5 Ways to School Kids on Sustainability

By Alexandra Krueger

Sustainability can be a complicated concept for little ones to grasp—but that doesn’t mean it’s impossible. In honor of Earth Day, this month we’re giving you five tips for teaching your kids how to live a sustainable lifestyle—after all, it’s their generation that will inherit the earth! Teaching your children good habits now will set the groundwork for them growing up to be responsible adults, and as a bonus, it will also provide opportunities for family bonding time!

Make Recycling a Game:  

In California, recycling is a given. But it’s not exactly the most fun activity—make things interesting! Take your separate recycling bins outside into the yard, and give a bag of discarded bottles, cans, and paper to your kids and play a game of toss. The more they’re able to land the correct item into the correct bin, the closer they are to winning!

Plant a Vegetable Garden Together:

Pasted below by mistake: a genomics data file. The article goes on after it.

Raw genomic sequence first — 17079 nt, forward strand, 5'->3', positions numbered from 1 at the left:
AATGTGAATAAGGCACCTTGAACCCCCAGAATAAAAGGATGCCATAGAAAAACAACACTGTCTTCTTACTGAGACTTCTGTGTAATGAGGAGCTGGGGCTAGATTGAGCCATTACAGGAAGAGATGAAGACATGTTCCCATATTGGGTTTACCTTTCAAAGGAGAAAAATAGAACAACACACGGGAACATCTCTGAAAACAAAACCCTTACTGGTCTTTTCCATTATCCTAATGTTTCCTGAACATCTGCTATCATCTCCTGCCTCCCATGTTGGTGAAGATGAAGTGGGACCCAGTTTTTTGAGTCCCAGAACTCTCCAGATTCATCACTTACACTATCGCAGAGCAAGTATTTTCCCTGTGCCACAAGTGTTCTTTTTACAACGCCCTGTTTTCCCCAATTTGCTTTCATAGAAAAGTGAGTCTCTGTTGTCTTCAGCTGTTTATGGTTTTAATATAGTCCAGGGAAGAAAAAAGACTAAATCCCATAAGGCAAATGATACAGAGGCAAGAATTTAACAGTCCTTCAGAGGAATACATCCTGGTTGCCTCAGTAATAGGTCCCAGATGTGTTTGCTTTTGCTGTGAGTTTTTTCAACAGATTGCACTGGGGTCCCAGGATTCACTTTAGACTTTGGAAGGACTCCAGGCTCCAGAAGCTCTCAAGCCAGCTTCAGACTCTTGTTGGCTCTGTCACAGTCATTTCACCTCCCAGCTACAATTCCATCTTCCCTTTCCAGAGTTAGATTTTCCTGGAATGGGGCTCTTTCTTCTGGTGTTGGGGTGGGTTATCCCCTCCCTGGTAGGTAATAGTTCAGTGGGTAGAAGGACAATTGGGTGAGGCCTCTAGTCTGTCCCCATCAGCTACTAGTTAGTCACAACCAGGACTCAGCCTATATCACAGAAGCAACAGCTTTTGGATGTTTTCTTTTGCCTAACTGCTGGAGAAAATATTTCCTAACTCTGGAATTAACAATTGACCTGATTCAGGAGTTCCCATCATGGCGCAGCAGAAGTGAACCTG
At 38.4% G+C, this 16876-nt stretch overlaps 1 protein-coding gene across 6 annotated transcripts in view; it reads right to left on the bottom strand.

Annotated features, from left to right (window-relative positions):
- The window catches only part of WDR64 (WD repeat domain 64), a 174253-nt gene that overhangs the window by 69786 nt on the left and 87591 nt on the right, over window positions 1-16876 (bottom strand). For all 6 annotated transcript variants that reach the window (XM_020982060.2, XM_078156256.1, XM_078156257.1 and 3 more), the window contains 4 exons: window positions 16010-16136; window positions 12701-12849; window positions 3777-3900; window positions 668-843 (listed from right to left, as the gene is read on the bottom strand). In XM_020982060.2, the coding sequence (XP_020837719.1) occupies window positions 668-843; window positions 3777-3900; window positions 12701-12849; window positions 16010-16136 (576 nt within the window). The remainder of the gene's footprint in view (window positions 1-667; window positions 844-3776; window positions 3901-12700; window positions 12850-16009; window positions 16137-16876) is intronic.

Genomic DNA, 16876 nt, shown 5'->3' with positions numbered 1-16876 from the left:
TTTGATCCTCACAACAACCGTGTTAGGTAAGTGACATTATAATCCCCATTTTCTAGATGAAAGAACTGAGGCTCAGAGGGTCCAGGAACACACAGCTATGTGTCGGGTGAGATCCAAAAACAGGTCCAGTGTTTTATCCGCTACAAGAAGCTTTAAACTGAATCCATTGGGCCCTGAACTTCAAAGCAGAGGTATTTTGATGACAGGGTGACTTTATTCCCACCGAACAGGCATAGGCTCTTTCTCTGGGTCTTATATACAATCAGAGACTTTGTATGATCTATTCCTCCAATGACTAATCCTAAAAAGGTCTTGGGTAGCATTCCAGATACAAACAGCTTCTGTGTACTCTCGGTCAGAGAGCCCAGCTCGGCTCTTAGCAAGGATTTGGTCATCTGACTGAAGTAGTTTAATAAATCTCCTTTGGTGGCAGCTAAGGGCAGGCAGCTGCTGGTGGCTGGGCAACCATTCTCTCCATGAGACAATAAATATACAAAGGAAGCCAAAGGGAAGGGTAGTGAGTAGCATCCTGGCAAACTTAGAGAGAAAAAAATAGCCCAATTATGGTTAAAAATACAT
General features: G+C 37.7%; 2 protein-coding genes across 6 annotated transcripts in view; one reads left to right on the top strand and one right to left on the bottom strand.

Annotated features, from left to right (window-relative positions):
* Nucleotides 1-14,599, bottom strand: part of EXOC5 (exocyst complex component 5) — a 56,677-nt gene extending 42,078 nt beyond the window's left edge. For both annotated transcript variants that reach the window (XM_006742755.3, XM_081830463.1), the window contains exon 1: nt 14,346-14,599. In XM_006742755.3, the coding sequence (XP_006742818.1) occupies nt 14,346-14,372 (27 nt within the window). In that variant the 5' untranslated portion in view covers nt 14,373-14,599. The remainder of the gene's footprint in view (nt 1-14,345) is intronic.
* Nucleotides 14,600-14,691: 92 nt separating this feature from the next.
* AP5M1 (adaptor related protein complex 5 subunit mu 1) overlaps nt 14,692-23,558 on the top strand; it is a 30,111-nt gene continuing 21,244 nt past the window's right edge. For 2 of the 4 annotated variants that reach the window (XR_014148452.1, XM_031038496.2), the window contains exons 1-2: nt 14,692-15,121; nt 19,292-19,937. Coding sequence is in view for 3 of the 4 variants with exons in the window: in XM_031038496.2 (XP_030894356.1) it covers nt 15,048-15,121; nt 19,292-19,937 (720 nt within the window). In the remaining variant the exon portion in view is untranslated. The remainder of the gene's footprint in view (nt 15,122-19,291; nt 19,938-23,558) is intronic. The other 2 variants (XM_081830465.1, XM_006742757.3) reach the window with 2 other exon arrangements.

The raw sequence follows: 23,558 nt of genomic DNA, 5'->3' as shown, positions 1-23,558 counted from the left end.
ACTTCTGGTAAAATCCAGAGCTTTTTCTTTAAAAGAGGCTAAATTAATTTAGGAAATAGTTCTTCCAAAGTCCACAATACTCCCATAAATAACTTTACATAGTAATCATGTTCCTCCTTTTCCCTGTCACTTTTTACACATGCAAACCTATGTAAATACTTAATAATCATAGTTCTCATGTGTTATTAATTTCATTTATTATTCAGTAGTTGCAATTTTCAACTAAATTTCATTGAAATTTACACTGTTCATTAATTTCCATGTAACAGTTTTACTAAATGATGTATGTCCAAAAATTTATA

Planting a garden as a family can be a great bonding experience. While you’re teaching your children about the veggies you’re planting, you’re also setting them up to learn patience. Once the plants are producing, take the kids outside to pick the vegetables with you—make sure they see you cooking them later!

Make Recycled Crafts:

You don’t need to go and splurge at a Hobby Lobby to have a quality crafting corner. Recycle your milk cartons to make a birdhouse, paint tin cans to turn them into cute pencil holders, make a guitar out of an empty tissue box, paper towel roll, and three rubber bands. All you need to do is a little Googling and you’ve got yourself a fun, sustainable afternoon that will be sure to keep the little ones entertained. 

Make Saving Water a Competition:

This one’s good if you have multiple children who are a little older. Everyone knows siblings love to compete, so make water conservation a game and time their showers—soon enough they’ll start trying to beat their personal record. Be sure to explain to them why water conservation is important, though. The reason behind water conservation is the important part, not the personal record!

Be the first to comment

Leave a Reply

Your email address will not be published.


*